Armenian, Assyrian and Hellenic Genocide News

The Dark World of the Armenians

Posted: Monday, May 24, 2004 at 09:52 PM CT


Bearing vigilant and constant witness and fighting Holocaust denial are part of the Jewish responsibility to history. Yet today, we are accomplices in the denial of an earlier genocidal chapter - the Armenian Genocide.

Between 1915 and 1916, some 1 million Armenians were systematically massacred by Ottoman Turkey; between 200,000 and 500,000 more would be exterminated between 1917 and 1922 by the revolutionary Young Turks. Dehumanization, death marches, and massacres targeted this Christian population. Vivid testimony was recorded by an American Jew - Henry Morgenthau, who was U.S. ambassador to Turkey: "When the Turkish authorities gave the orders for these deportations they were merely giving the death warrant to a whole race; they understood this well and in their conversations with me, they made no particular attempt to conceal the fact." Morgenthau writes of a death march to Aleppo. Of some 18,000 who set out, 150 women and children arrived. "All the rest," he writes, "were dead."

Deborah Lipstadt argues that "denial of genocide is the final stage of genocide; it is what Elie Wiesel has called 'a double killing.'" Yet the government of Turkey has been waging a campaign of denial involving threats, political bullying, coercion, and an unabashed assault on truth. The campaign has been effective. Successive administrations of the United States have succumbed to pressure preventing the passage of legislation referring explicitly to the Armenian Genocide and calling on Turkey to take responsibility for this blemish on humanity.

Tragically, the organized Jewish community continues to remain silent, and even to appease the Turkish government. The Turkish Daily News has reported with evident satisfaction that "the American Jewish Committee, member of the influential Jewish lobby in the U.S., has sent a letter to the Senate calling on the senators to exclude references to the alleged genocide out of the [2004] budget bill." The reference is to the State Department Authorization Bill, to which a rider referring explicitly to the Armenian Genocide has been attached by some 33 senators, reaffirming support of the Genocide Convention. They will seek a vote in September.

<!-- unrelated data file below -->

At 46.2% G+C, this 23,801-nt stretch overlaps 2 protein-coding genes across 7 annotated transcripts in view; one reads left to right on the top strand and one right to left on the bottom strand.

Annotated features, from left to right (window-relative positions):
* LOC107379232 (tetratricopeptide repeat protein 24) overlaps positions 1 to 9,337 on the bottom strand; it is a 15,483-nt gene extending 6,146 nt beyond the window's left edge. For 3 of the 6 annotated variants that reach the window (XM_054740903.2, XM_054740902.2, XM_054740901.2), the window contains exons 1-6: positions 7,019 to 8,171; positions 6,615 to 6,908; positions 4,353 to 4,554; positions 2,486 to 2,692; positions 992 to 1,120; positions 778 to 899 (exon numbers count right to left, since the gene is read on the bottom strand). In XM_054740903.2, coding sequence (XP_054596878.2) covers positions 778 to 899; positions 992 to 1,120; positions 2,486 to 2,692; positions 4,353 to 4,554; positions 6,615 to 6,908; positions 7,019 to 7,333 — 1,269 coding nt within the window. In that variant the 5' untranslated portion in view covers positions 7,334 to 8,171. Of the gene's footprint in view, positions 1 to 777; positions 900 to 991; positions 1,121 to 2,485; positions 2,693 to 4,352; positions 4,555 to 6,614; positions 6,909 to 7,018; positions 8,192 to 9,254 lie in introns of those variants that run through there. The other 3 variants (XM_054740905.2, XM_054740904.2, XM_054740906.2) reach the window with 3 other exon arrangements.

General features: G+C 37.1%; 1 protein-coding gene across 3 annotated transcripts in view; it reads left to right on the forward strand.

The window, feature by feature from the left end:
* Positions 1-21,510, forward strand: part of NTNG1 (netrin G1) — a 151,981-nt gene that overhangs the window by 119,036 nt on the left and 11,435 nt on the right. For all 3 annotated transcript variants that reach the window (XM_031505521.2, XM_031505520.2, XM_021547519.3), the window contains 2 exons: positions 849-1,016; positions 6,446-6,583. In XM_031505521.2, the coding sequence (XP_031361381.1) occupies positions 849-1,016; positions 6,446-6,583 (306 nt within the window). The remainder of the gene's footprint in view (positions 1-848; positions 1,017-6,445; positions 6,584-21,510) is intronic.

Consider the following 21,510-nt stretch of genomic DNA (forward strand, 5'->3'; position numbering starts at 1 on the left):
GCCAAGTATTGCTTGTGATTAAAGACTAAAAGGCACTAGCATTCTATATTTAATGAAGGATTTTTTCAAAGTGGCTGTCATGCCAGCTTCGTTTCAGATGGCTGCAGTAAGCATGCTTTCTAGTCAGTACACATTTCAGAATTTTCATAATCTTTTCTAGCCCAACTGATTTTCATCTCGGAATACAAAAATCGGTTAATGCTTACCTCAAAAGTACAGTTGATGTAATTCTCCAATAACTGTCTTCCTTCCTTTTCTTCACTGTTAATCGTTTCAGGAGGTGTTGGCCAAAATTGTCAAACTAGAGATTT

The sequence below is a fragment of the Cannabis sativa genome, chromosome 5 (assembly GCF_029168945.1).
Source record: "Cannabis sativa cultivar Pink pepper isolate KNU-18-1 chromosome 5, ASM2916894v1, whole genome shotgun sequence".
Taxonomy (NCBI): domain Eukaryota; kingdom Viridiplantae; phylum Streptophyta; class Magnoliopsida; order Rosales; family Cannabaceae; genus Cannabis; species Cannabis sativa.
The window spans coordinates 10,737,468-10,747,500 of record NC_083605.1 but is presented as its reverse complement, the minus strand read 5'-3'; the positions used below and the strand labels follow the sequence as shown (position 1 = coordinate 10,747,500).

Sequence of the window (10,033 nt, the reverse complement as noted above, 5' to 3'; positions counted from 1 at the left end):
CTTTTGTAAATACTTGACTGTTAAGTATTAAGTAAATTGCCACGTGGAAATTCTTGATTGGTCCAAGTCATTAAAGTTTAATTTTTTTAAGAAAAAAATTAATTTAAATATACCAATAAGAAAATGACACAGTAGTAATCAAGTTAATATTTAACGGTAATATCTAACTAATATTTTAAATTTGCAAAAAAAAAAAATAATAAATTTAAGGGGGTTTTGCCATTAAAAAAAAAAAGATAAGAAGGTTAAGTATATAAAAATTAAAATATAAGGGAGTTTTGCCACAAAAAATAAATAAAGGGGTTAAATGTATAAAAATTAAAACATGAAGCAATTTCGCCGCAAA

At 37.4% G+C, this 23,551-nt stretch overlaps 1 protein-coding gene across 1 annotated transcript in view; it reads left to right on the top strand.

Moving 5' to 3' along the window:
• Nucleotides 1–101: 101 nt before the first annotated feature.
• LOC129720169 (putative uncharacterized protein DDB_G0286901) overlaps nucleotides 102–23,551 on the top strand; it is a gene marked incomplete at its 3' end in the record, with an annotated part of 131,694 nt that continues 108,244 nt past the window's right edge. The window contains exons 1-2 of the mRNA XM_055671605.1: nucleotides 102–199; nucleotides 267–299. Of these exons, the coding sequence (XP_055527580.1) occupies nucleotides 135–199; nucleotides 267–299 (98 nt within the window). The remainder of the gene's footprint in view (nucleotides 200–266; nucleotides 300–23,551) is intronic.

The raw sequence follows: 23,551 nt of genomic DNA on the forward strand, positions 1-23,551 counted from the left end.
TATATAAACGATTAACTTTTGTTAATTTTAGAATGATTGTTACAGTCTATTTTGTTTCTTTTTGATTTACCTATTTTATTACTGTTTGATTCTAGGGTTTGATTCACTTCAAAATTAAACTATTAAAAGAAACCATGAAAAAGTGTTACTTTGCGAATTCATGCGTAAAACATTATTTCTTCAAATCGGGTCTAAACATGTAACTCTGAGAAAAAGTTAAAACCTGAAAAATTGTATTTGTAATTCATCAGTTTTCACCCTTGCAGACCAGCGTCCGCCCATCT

Adolf Hitler relied on the silence of history to wage a genocidal campaign. On August 22, 1939, only days after the Nazi conquest of Poland, he asked, "Who after all speaks today of the annihilation of the Armenians?" Today, we are commanded by history just as we are by words of Torah, v'dibarta bam - that you shall speak of them - not only of the destruction that befell us, but the annihilation that befell them.

Fortunately, some have refused to be silent. On June 9, 2000, 126 Holocaust scholars published a petition in The New York Times affirming "the incontestable fact of the Armenian Genocide" and urging "Western democracies to officially recognize it." In March this year, Dr Yair Auron, an Israeli scholar of genocide, wrote in a newspaper article, "Israel has systematically avoided the Armenian issue." The Israeli and larger Jewish response "desecrates the memory of the Holocaust and its significance," Auron comments, and concludes poignantly: "As an Israeli Jew, I can only ask the forgiveness of every member of the Armenian people and assure them that there are people in Israel who will not give up until their state changes its immoral and anti-historical attitude toward the genocide suffered by another people." Some 15 Jewish organizations, including the American Jewish World Service, the JCRCs of Greater Boston and Palm Beach, the Reconstructionist Rabbinical College, and the Union of Orthodox Rabbis have also breached the wall of silence. The rest of us must also begin to commemorate the Armenian Genocide and give whole-hearted support toward the passage of the Genocide Resolution.

In 1992, on a tour of the Armenian Quarter of the Old City of Jerusalem, I noticed shards of glass jutting out of the upper walls on either side of us. Our guide reminded us that Palestine had been under the rule of the Ottoman Turks and the Armenians lived in constant fear here too. The glass was to prevent the Turks from scaling the walls. "Notice too the size of the windows," continued the guide, "almost miniature, to prevent outsiders from breaking in. Imagine how dark their world must have been." Those words have become a part of my Jewish soul. Let us imagine how dark the world must still be for the Armenians when people refuse to acknowledge their past.

To remain silent or indifferent is to display, in Abraham Joshua Heschel's moving words, a tragic lack of "moral grandeur." Worse yet, to remain silent is to admit that genocide can and will happen again.

AUTHOR: Rabbi Matthew Berkowitz is senior rabbinic fellow for the Jewish Theological Seminary's KOLLOT: Voices of Learning Program.



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